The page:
Data from: Latitudinal patterns of herbivore pressure in a temperate herb support the biotic interactions hypothesis
Baskett, Carina A.; Schemske, Douglas W. (2018), Data from: Latitudinal patterns of herbivore pressure in a temperate herb support the biotic interactions hypothesis, Dryad, Dataset, https://doi.org/10.5061/dryad.t1715
The longstanding biotic interactions hypothesis predicts that herbivore pressure declines with latitude, but the evidence is mixed. To address gaps in previous studies, we measured herbivory and defense in the same system, quantified defense with bioassays, and considered effects of leaf age. We quantified herbivory and defense of young and mature leaves along a continental gradient in eastern North America in the native herb Phytolacca americana. Herbivory in the field declined with latitude and was strongly correlated with Lepidopteran abundance. Laboratory bioassays revealed that leaf palatability was positively correlated with latitude of origin. Young leaves were more damaged than mature leaves at lower latitudes in the field, but less palatable in bioassays. Both defense and palatability displayed non-linear latitudinal patterns, suggesting potential mechanisms based on biological or climatic thresholds. In sum, observational and experimental studies find patterns consistent with high herbivore pressure and stronger plant defenses at lower latitudes.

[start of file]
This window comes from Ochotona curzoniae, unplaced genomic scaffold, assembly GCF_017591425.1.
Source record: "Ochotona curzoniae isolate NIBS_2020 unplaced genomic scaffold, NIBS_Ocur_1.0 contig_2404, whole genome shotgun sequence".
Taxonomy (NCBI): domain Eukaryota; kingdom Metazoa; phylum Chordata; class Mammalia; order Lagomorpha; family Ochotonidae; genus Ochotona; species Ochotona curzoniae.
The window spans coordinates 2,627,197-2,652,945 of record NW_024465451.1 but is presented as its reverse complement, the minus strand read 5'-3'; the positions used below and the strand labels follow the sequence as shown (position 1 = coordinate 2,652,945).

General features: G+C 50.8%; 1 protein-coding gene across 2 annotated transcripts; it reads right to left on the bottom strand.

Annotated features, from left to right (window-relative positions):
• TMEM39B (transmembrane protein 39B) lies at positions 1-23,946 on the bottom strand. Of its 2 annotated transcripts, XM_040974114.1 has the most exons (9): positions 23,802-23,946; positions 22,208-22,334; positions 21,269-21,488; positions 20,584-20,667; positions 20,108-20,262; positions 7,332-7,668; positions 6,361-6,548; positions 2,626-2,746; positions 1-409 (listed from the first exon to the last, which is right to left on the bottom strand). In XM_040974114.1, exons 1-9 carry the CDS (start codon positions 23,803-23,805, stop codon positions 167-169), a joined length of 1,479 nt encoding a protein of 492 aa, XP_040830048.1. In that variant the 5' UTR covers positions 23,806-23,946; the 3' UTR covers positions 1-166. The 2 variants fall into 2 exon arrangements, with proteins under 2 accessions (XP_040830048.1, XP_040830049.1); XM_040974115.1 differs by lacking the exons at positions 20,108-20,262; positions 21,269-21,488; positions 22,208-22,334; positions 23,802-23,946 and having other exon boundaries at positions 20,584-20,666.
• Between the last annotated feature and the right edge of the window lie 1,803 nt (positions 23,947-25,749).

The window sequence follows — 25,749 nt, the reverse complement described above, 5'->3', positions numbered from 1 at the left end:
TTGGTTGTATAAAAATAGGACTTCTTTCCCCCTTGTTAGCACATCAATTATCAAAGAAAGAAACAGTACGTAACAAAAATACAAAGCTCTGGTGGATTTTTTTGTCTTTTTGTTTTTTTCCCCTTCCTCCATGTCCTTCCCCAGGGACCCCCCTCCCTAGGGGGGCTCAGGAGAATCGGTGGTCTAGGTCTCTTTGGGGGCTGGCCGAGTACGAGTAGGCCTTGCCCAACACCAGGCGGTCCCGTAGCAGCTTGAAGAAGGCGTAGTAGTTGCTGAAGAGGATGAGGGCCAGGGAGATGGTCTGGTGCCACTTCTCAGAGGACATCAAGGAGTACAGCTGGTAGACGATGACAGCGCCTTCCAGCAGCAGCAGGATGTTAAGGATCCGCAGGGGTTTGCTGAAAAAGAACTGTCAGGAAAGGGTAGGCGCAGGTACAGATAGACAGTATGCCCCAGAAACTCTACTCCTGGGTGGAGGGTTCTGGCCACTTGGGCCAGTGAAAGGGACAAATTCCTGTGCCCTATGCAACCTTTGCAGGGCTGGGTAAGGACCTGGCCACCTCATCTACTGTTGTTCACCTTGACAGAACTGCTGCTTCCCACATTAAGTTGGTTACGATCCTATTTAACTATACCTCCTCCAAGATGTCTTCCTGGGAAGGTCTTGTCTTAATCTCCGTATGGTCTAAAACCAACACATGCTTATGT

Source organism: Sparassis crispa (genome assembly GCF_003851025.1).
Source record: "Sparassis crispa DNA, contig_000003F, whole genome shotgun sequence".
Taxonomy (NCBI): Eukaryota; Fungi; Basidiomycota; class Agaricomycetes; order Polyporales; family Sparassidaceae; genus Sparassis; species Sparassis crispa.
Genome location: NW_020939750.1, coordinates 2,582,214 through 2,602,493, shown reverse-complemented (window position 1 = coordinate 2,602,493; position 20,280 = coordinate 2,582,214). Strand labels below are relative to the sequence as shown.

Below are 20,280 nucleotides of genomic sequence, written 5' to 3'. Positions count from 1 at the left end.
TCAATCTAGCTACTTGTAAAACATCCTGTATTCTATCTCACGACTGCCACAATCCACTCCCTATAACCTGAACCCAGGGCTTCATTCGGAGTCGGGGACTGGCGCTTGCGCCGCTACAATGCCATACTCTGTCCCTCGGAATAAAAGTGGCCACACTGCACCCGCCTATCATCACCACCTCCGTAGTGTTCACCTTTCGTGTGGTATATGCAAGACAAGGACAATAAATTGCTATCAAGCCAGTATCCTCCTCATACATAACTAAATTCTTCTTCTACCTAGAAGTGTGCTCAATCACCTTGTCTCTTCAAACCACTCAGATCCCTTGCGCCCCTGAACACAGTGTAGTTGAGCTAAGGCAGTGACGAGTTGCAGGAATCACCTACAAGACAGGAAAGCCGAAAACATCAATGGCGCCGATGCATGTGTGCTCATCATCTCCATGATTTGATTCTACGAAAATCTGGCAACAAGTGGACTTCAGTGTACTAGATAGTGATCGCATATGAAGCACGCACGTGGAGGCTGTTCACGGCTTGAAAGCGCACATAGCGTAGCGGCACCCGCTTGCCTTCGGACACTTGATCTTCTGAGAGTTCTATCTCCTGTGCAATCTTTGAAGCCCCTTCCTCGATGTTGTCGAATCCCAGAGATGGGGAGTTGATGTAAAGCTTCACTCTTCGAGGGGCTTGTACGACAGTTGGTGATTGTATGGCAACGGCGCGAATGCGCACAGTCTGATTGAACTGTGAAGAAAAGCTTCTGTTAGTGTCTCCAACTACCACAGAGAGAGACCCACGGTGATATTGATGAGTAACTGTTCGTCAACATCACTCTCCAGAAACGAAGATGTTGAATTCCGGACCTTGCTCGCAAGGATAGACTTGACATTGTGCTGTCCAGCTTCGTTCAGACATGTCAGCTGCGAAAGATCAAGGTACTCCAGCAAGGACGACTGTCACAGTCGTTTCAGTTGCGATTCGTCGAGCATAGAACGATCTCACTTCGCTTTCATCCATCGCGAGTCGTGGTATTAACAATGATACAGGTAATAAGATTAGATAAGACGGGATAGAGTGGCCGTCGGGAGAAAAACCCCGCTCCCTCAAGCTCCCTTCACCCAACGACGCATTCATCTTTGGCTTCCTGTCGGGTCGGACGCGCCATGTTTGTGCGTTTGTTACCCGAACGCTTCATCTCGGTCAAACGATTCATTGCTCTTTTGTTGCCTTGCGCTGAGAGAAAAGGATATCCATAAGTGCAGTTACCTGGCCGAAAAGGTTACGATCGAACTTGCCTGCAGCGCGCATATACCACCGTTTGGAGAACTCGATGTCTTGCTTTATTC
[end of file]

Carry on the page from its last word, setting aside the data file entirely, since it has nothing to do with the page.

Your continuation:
National Science Foundation, Award: DGE-0802267 and DGE-1424871